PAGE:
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J Ind Microbiol Biotechnol. 2019 Dec 17. doi: 10.1007/s10295-019-02254-7. [Epub ahead of print]

Characterization of microbial communities in ethanol biorefineries.

Author information

1
Department of Food Science, University of Wisconsin, Madison, WI, USA.
2
Lallemand Biofuels and Distilled Spirits, Lebanon, NH, USA.
3
Norwegian University of Life Sciences, As, Akershus, Norway.
4
Department of Bacteriology, University of Wisconsin, Madison, WI, USA.
5
Department of Nutrition, Dietetics, and Food Science, Utah State University, Logan, UT, USA.
6
Department of Food Science, University of Wisconsin, Madison, WI, USA. jsteele@lallemand.com.
7
Lallemand Biofuels and Distilled Spirits, Lebanon, NH, USA. jsteele@lallemand.com.

Abstract

Bacterial contamination of corn-based ethanol biorefineries can reduce their efficiency and hence increase their carbon footprint. To enhance our understanding of these bacterial contaminants, we temporally sampled four biorefineries in the Midwestern USA that suffered from chronic contamination and characterized their microbiomes using both 16S rRNA sequencing and shotgun metagenomics. These microbiotas were determined to be relatively simple, with 13 operational taxonomic units (OTUs) accounting for 90% of the bacterial population. They were dominated by Firmicutes (89%), with Lactobacillus comprising 80% of the OTUs from this phylum. Shotgun metagenomics confirmed our 16S rRNA data and allowed us to characterize bacterial succession at the species level, with the results of this analysis being that Lb. helveticus was the dominant contaminant in this fermentation. Taken together, these results provide insights into the microbiome of ethanol biorefineries and identifies a species likely to be commonly responsible for chronic contamination of these facilities.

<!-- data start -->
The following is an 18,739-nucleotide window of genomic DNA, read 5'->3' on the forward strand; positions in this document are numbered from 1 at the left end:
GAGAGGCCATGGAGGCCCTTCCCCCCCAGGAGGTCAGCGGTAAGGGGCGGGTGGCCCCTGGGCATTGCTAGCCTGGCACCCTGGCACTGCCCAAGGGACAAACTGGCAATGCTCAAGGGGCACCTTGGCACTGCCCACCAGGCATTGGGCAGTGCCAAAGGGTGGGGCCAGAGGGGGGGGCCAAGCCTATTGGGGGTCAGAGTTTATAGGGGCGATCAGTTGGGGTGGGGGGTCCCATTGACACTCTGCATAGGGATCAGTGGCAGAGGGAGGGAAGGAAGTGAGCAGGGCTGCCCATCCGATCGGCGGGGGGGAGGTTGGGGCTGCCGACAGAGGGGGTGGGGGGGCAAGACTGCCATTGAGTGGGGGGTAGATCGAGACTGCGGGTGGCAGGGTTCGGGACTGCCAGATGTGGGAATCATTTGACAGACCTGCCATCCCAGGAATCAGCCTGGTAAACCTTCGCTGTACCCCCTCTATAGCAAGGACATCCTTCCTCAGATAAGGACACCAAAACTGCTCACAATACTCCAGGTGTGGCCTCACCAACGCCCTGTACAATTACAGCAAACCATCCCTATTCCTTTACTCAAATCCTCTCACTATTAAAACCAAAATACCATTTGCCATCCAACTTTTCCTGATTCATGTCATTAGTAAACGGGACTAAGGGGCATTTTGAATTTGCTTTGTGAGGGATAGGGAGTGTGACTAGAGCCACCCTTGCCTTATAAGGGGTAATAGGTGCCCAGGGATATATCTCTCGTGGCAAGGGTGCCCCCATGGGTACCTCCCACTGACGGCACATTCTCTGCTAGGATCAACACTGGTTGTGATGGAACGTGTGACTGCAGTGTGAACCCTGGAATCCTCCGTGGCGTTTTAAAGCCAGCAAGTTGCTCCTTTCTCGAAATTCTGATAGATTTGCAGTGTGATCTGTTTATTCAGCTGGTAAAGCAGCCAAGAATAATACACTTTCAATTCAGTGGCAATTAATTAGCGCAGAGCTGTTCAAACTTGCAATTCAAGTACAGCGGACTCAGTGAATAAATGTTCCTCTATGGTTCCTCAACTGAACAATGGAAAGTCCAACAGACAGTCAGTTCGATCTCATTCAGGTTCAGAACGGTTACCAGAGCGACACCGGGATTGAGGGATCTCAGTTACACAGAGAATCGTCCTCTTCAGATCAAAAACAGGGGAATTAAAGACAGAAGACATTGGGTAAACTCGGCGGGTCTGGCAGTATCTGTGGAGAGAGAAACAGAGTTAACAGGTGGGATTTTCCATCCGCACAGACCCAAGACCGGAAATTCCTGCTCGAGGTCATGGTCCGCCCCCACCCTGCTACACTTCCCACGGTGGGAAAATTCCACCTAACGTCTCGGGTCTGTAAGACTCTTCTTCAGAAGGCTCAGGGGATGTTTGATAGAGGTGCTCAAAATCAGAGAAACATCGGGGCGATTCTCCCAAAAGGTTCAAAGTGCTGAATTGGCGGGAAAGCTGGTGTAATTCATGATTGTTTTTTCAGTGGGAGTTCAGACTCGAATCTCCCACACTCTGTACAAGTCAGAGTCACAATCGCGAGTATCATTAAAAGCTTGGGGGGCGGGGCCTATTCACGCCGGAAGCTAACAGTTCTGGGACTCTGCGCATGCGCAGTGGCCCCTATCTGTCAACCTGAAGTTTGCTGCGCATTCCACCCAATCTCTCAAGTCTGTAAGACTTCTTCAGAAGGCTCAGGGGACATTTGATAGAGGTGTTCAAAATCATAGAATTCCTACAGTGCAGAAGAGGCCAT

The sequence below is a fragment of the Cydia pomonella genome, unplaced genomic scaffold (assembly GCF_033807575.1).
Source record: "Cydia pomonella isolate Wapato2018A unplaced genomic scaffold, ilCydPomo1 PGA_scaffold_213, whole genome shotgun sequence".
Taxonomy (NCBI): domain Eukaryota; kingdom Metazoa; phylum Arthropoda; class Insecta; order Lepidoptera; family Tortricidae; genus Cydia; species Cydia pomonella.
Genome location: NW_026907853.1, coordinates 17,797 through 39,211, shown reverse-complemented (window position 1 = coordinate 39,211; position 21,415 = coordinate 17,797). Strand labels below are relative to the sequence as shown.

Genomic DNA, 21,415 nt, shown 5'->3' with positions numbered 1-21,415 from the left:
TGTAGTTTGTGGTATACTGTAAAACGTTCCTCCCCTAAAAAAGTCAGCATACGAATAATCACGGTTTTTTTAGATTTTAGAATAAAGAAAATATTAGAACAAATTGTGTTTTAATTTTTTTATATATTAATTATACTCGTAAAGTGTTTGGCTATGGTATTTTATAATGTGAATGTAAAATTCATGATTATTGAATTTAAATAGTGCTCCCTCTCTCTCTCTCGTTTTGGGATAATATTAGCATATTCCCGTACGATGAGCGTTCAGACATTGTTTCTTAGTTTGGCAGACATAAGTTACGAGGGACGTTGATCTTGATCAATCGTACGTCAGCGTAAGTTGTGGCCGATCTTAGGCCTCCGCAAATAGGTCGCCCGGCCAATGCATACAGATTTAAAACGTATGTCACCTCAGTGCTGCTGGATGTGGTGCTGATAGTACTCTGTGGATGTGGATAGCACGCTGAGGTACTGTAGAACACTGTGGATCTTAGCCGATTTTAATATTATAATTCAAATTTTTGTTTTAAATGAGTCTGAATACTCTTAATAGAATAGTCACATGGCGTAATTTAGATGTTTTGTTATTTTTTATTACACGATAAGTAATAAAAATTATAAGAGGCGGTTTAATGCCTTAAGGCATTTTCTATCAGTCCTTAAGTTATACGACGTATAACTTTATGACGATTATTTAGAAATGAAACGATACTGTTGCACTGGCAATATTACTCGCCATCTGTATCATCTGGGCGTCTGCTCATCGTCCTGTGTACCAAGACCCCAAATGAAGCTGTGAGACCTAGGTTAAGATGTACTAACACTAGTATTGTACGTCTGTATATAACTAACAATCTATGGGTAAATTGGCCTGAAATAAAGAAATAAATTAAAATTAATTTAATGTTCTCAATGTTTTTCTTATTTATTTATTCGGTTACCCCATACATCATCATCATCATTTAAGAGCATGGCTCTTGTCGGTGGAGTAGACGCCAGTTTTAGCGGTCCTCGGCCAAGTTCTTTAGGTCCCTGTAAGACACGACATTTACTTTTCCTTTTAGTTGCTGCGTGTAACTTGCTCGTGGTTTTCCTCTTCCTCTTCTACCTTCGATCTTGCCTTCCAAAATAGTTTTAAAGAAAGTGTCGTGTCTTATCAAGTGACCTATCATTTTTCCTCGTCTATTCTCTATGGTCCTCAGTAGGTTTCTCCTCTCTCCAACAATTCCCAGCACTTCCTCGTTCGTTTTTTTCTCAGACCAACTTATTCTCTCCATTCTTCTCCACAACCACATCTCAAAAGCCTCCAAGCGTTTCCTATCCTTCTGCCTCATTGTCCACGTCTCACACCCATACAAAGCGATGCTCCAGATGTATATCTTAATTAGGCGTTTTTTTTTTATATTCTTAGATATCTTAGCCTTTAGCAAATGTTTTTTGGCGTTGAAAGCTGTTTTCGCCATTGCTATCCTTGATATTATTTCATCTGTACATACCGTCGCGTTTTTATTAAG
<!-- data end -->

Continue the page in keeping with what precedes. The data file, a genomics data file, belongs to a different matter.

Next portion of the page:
KEYWORDS:

Contaminants; Ethanolic fermentation; Lactic acid bacteria; Metagenomics

PMID:
31848793
DOI:
10.1007/s10295-019-02254-7

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